Eye and Ear Clinic Present Carla Gannis: Carla Gannis presented lecture on “Cogency in the Imaginarium (or What A Picture’s Worth)” -An artist’s talk on the ways dream vision and information processing inform her transmedia arts practice
“RECONSTellation” -A Video Installation Show by Eye and Ear Clinic in MANA Contemporary Chicago from April 18th to May 10th!
Opening: Friday April 18th, 6-10pm, with live performance and artist talk! *For other programming events please see updates on our facebook page
Featuring: Gregory Bennett Carla Ganis and Justin Petropoulos Kurt Hentschläger Christopher Meerdo John Monteith Nicolas Sagan
They are the men—anywhere, at any time—who have looked up at the unanswering heavens, and asked, “What and whence and why are those lights in the sky?”, who have looked down at the unanswering Earth, and asked, “What is this air I breathe that is around the Earth and within it, in its secret caves? What is Earth? And what am I?“ —Edna Kenton, The Book Of Earths (1928)
Like a collector of stars, we found the Great Dipper, Cysnus the Swan, Aquila the Eagle, and many others in the sky. But stars do not constitute themselves into constellations. We have positioned them on our maps, analyzed their effects on Earth, and learned from their movement. For thousands of years, by identifying, framing, and naming the stars, we humans have been trying to insert ourselves into the unknown, making the universe tangible and relational. Their images are framed, drawn, and connected with myths and stories that bind them to our seasons, agriculture, religion, and life.
Just like the stars, ideas and phenomena are broken fragments reconfigured in a constellation, creating the context relative to their being. The act of framing a constellation is a process of meaning-making in which these fragments are transformed from one context to another. A constellation, or what we think is a constellation, is result of a process of constant framing and re-framing the unknown. And yet each frame captured is also a fragile inverted layer of how we see our own images. Re: Constellation is a video installation exhibition in which each artwork sparks its own light into the stories of the stars and humans.
Curated by: Snow Yunxue Fu, Tie Jojima, and Nhung Walsh
Very insightful talk happened at the SAIC campus that was given by Mimi Plauché, the Programming Director of the Chicago International Film Festival, on the practical aspects of being a filmmaker and involved in the exciting world of Film Festivals, with the wonderful addition of Chris Sullivan and Kevin B. Lee sharing their experience and valuable advices.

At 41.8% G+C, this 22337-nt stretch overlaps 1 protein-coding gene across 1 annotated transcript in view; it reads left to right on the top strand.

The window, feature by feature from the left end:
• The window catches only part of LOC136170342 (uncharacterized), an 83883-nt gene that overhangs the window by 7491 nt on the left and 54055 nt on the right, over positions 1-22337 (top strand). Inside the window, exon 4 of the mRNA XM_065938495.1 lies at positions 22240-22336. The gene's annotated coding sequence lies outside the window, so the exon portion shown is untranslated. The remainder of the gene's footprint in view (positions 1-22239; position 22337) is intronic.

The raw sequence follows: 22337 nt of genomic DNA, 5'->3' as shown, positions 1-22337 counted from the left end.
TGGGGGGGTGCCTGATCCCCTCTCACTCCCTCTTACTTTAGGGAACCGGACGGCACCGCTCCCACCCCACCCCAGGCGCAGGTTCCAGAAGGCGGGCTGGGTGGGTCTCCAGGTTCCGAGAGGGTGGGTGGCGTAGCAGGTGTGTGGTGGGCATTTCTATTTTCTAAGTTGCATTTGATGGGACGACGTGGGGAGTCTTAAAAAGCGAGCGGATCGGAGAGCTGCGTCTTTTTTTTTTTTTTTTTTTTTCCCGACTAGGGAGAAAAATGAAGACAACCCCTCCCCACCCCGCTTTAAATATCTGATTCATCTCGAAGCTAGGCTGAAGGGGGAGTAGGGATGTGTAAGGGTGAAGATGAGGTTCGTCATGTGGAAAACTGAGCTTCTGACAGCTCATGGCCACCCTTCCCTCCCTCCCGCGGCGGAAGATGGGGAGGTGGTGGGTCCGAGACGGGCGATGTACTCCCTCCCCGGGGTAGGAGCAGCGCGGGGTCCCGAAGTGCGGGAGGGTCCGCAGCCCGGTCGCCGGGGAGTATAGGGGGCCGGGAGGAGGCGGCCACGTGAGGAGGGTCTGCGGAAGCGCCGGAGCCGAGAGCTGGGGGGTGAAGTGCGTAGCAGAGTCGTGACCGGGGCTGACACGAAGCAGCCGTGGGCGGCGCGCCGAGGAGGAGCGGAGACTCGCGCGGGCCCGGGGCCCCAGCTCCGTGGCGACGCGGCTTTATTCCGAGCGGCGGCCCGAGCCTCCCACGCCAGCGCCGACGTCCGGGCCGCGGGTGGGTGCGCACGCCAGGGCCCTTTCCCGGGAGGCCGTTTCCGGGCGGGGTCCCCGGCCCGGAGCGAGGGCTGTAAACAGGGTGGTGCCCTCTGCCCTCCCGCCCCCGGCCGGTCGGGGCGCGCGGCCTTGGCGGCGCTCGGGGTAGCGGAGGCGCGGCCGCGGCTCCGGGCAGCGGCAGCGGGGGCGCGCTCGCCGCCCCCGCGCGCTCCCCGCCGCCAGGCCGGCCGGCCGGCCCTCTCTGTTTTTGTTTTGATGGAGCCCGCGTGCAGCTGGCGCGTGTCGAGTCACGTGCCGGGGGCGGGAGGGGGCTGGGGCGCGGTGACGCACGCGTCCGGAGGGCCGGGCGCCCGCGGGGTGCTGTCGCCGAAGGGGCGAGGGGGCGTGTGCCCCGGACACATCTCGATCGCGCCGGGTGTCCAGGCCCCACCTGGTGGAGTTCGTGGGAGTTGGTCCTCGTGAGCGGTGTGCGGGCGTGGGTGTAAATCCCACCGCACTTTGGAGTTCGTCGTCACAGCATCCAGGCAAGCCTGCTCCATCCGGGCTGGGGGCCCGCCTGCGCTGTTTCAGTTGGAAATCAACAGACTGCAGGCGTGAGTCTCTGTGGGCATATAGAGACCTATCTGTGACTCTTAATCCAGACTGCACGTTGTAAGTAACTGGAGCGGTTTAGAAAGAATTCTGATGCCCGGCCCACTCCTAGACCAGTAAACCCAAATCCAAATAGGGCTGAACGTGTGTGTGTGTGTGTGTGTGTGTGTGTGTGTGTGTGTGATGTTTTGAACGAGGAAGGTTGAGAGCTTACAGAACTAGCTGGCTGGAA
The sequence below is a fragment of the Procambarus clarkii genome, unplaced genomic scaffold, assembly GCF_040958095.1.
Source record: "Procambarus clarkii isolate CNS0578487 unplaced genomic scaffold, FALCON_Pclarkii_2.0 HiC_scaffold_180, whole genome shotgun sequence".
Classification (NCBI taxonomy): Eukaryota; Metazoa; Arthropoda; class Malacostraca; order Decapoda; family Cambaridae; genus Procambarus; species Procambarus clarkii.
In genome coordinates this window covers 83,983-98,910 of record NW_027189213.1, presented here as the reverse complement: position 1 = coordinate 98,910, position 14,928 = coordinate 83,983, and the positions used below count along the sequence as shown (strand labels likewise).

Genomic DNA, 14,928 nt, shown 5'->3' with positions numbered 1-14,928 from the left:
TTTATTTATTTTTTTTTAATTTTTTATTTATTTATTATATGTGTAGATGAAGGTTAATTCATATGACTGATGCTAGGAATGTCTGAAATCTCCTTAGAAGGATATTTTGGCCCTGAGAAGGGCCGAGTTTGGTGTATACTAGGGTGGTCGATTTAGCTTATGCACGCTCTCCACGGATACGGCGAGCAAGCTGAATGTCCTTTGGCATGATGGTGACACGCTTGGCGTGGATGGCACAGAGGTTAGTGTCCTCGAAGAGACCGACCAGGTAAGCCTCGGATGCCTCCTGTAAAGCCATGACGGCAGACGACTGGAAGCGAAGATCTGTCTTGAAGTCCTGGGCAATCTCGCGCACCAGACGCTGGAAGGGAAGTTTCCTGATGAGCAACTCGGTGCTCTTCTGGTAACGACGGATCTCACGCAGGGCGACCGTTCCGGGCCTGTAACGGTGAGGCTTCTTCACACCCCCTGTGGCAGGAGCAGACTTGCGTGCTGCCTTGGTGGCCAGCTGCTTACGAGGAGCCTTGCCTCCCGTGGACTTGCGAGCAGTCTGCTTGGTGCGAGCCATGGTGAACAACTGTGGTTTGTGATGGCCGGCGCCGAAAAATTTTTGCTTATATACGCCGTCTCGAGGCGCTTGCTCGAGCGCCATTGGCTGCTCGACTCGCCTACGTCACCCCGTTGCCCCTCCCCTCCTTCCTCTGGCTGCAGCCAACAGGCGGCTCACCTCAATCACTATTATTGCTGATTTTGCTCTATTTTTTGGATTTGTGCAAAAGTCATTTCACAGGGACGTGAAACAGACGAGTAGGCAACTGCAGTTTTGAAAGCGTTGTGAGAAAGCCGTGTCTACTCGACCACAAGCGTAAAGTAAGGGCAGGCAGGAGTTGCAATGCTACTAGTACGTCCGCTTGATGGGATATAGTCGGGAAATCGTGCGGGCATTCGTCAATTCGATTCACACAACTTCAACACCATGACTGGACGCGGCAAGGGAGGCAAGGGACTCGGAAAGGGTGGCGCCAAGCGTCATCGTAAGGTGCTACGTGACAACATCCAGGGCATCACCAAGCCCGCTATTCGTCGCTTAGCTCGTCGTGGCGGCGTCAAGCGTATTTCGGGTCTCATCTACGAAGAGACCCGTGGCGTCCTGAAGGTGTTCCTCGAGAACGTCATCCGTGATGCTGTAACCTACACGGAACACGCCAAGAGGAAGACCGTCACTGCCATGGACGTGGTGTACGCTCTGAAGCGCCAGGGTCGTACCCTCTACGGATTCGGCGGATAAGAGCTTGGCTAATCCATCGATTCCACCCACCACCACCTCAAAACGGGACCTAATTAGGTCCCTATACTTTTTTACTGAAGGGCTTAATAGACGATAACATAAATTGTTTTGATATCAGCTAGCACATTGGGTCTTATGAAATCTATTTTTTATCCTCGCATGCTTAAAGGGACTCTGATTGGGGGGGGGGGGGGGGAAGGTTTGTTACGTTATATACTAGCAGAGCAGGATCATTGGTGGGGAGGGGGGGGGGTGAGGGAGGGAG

Eye and Ear Clinic Presenting Mimi Plauché on: “What is a Film Festival?”
Tuesday, March 18th, 4:30pm, Neiman Center 1st Floor
Mimi Plauché is Programming Director of the Chicago International Film Festival, the longest-running competitive film festival in North America. She has been at the Festival for eight years and oversees the programming of the annual Festival as well as the organization’s year-round film series. Before joining the Chicago International Film Festival, she was working on a doctorate in Japanese literature and film at the Department of Asian Languages and Cultures at the University of Michigan. She is the recipient of Fulbright, Japan Foundation, and Social Science Research Council fellowships. Plauché has previously worked in documentary and short subjects programming for Cinema/Chicago and, while living in Japan for 8+ years, she worked for the Yamagata International Documentary Film Festival. She has served on juries at a number of film festivals, including the Amazonas Film Festival in Manaus, Brazil. Additionally, she has worked as a programming advisor for several festivals.
Please come and join Eye and Ear Clinic’s last event of the fall semester:
Eye and Ear Clinic presents Nicholas O'Brien on Monday Nov 4th, at 4:30pm, in SAIC Neiman Center first floor!
Nicholas O’Brien is a net-based artist, curator, and writer whose research revolves around the exploration of digital self and the relevance of landscape representation within network culture. His work has appeared internationally in Mexico, Berlin, London, Dublin, Italy, and throughout the US. He has also been featured several publications including ARTINFO, Art Fag City, Dazed Digital, ilikethisart, Frieze d/e, the Brooklyn Rail, the New York Times, and Rhizome. This past year he has premiered a new collaborative work at the Baryshnikov Art Center in New York and a curatorial project mounted at the Arti et Amicitiae in Amsterdam. He currently is teaching at acting as gallery coordinator for the Department of Digital Art at Pratt Institute.
Through looking at several examples of contemporary video games, 3D animation, and experimental net-based art, O'Brien will explore the ways in which digital practices are beginning to exhibit more signs of contemplative and Romantic behavior.